VA opens eligibility for veteran benefits to service members discharged under ‘Don’t Ask Don’t Tell’

Updated: October 29, 2021
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    The Department of Veterans Affairs announced Monday that it would open eligibility for all VA benefits to veterans discharged for their sexual orientation, gender identity or HIV status under the “Don’t Ask, Don’t Tell” policy.

    The Clinton administration enacted the policy on Dec. 21, 1993.  It remained in effect for nearly 18 years until its repeal under the Obama administration in September 2011.

    “Today, the Department of Veterans Affairs is working to reverse the harm done to all LGBTQ+ Veterans,” wrote Kayla Williams, the VA’s assistant secretary of the office of public and intergovernmental affairs, in a VA blog post.  “It also recognized what so many of us already knew to be true: That one’s ability to serve in the military should be measured by character, skills and abilities, not who one loves.”

    “Although VA recognizes that the trauma caused by the military’s decades-long policy of discrimination against LGBTQ+ people cannot be undone in a few short months, the Biden administration and Secretary (Denis) McDonough are taking the steps necessary to begin addressing the pain that such policies have created,” Williams wrote. “LGBTQ+ Veterans are not any less worthy of the care and services that all Veterans earn through their service, and VA is committed to making sure that they have equal access to those services.”

    More than 100,000 service members have been discharged because of their sexual orientation or gender identity,” President Joe Biden said in a written statement marking the 10th anniversary of the policy’s repeal.

    He said nearly 14,000 service members were discharged under the policy, which lawmakers and interest groups like the Human Rights Campaign called discriminatory.

    Many of those received ‘other than honorable’ discharges, which excluded them and their families from benefits and services like VA home loansVA health and disability benefits, education benefits like the GI Bill and the right of all veterans to be buried in a national cemetery, according to Biden.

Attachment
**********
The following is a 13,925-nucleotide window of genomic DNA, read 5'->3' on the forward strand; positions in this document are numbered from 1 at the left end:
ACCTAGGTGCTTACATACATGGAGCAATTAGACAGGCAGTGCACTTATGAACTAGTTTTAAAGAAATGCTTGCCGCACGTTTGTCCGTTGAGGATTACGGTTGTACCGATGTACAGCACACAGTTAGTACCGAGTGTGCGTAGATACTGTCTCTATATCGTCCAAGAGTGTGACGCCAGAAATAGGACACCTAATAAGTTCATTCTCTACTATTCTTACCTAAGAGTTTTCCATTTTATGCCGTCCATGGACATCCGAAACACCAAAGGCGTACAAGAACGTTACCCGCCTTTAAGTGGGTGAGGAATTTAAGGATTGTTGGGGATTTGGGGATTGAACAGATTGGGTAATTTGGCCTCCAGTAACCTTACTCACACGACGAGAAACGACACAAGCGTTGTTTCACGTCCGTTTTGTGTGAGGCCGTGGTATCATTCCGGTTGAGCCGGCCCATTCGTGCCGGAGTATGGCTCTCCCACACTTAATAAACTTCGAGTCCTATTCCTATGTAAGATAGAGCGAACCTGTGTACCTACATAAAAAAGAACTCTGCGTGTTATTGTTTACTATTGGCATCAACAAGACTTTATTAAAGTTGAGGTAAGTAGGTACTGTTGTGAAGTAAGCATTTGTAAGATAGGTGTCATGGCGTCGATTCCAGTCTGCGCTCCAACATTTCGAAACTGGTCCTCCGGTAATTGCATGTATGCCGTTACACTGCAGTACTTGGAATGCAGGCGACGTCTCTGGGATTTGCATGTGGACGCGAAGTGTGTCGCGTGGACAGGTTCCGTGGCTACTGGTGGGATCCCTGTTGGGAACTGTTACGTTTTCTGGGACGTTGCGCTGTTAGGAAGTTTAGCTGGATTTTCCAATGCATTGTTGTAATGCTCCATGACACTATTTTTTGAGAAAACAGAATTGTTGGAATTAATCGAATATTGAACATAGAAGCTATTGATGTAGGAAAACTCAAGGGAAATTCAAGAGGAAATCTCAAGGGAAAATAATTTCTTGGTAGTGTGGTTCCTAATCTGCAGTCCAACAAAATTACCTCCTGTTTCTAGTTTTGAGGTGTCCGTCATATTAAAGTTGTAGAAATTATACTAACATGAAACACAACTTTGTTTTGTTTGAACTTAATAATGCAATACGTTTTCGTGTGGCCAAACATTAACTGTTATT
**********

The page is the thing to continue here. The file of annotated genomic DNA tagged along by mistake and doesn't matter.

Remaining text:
VA medical health coverage the discharged veterans are eligible for may soon include gender confirmation surgery. Veterans Affairs Secretary Denis McDonough announced at a pride event in June that he was working to make the surgery available to transgender veterans.

    Written by Brittany Crocker

    Brittany Crocker served as’s managing editor from May 2021 to December 2022 and launched the publication’s veteran review board. She is a veteran with over 11 years of military service and equal time working in civilian journalism and media. Crocker received both her bachelor’s and master’s degrees from the University of Missouri School of Journalism and was a 2016-2017 White House Press Correspondents Association scholar. During her early journalism career, Crocker worked to expose organized crime, hate groups and deadly regulatory oversights in the childcare, aviation and tourism industries. Her award-winning columns, narrative features and investigations have spanned multiple coverage areas and influenced life-saving policy changes.